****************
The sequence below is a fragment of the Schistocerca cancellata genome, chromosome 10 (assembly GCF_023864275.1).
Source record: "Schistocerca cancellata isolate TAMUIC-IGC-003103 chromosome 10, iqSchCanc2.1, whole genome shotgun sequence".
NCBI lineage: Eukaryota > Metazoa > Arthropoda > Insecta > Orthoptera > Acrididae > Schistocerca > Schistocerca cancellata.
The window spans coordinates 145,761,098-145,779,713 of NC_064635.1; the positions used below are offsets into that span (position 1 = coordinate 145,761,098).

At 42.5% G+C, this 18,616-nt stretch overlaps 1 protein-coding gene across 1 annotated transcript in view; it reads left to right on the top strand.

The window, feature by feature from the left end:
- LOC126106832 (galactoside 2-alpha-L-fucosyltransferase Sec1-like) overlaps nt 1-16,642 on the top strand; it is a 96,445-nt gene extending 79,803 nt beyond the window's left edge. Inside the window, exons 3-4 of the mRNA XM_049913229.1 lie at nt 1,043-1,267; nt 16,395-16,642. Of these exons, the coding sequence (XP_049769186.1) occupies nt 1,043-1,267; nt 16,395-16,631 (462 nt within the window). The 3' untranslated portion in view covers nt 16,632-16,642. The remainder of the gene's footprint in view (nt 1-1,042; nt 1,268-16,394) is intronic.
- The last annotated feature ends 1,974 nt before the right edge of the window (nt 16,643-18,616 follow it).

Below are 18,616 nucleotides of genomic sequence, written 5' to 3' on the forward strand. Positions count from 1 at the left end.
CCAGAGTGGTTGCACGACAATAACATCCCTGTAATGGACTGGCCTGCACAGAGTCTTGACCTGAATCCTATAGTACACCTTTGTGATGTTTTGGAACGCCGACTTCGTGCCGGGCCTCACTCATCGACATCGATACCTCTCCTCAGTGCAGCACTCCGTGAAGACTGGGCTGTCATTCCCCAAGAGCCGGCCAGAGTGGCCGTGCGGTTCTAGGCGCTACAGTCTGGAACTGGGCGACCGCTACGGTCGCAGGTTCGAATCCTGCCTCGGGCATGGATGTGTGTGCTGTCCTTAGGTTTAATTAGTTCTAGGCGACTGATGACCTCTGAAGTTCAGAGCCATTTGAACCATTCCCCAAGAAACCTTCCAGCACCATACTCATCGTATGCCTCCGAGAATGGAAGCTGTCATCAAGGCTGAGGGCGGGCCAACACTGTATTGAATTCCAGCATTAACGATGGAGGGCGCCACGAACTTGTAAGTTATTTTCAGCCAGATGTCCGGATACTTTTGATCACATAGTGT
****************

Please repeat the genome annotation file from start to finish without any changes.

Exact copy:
The sequence below is a fragment of the Schistocerca cancellata genome, chromosome 10 (assembly GCF_023864275.1).
Source record: "Schistocerca cancellata isolate TAMUIC-IGC-003103 chromosome 10, iqSchCanc2.1, whole genome shotgun sequence".
NCBI lineage: Eukaryota > Metazoa > Arthropoda > Insecta > Orthoptera > Acrididae > Schistocerca > Schistocerca cancellata.
The window spans coordinates 145,761,098-145,779,713 of NC_064635.1; the positions used below are offsets into that span (position 1 = coordinate 145,761,098).

At 42.5% G+C, this 18,616-nt stretch overlaps 1 protein-coding gene across 1 annotated transcript in view; it reads left to right on the top strand.

The window, feature by feature from the left end:
- LOC126106832 (galactoside 2-alpha-L-fucosyltransferase Sec1-like) overlaps nt 1-16,642 on the top strand; it is a 96,445-nt gene extending 79,803 nt beyond the window's left edge. Inside the window, exons 3-4 of the mRNA XM_049913229.1 lie at nt 1,043-1,267; nt 16,395-16,642. Of these exons, the coding sequence (XP_049769186.1) occupies nt 1,043-1,267; nt 16,395-16,631 (462 nt within the window). The 3' untranslated portion in view covers nt 16,632-16,642. The remainder of the gene's footprint in view (nt 1-1,042; nt 1,268-16,394) is intronic.
- The last annotated feature ends 1,974 nt before the right edge of the window (nt 16,643-18,616 follow it).

Below are 18,616 nucleotides of genomic sequence, written 5' to 3' on the forward strand. Positions count from 1 at the left end.
CCAGAGTGGTTGCACGACAATAACATCCCTGTAATGGACTGGCCTGCACAGAGTCTTGACCTGAATCCTATAGTACACCTTTGTGATGTTTTGGAACGCCGACTTCGTGCCGGGCCTCACTCATCGACATCGATACCTCTCCTCAGTGCAGCACTCCGTGAAGACTGGGCTGTCATTCCCCAAGAGCCGGCCAGAGTGGCCGTGCGGTTCTAGGCGCTACAGTCTGGAACTGGGCGACCGCTACGGTCGCAGGTTCGAATCCTGCCTCGGGCATGGATGTGTGTGCTGTCCTTAGGTTTAATTAGTTCTAGGCGACTGATGACCTCTGAAGTTCAGAGCCATTTGAACCATTCCCCAAGAAACCTTCCAGCACCATACTCATCGTATGCCTCCGAGAATGGAAGCTGTCATCAAGGCTGAGGGCGGGCCAACACTGTATTGAATTCCAGCATTAACGATGGAGGGCGCCACGAACTTGTAAGTTATTTTCAGCCAGATGTCCGGATACTTTTGATCACATAGTGT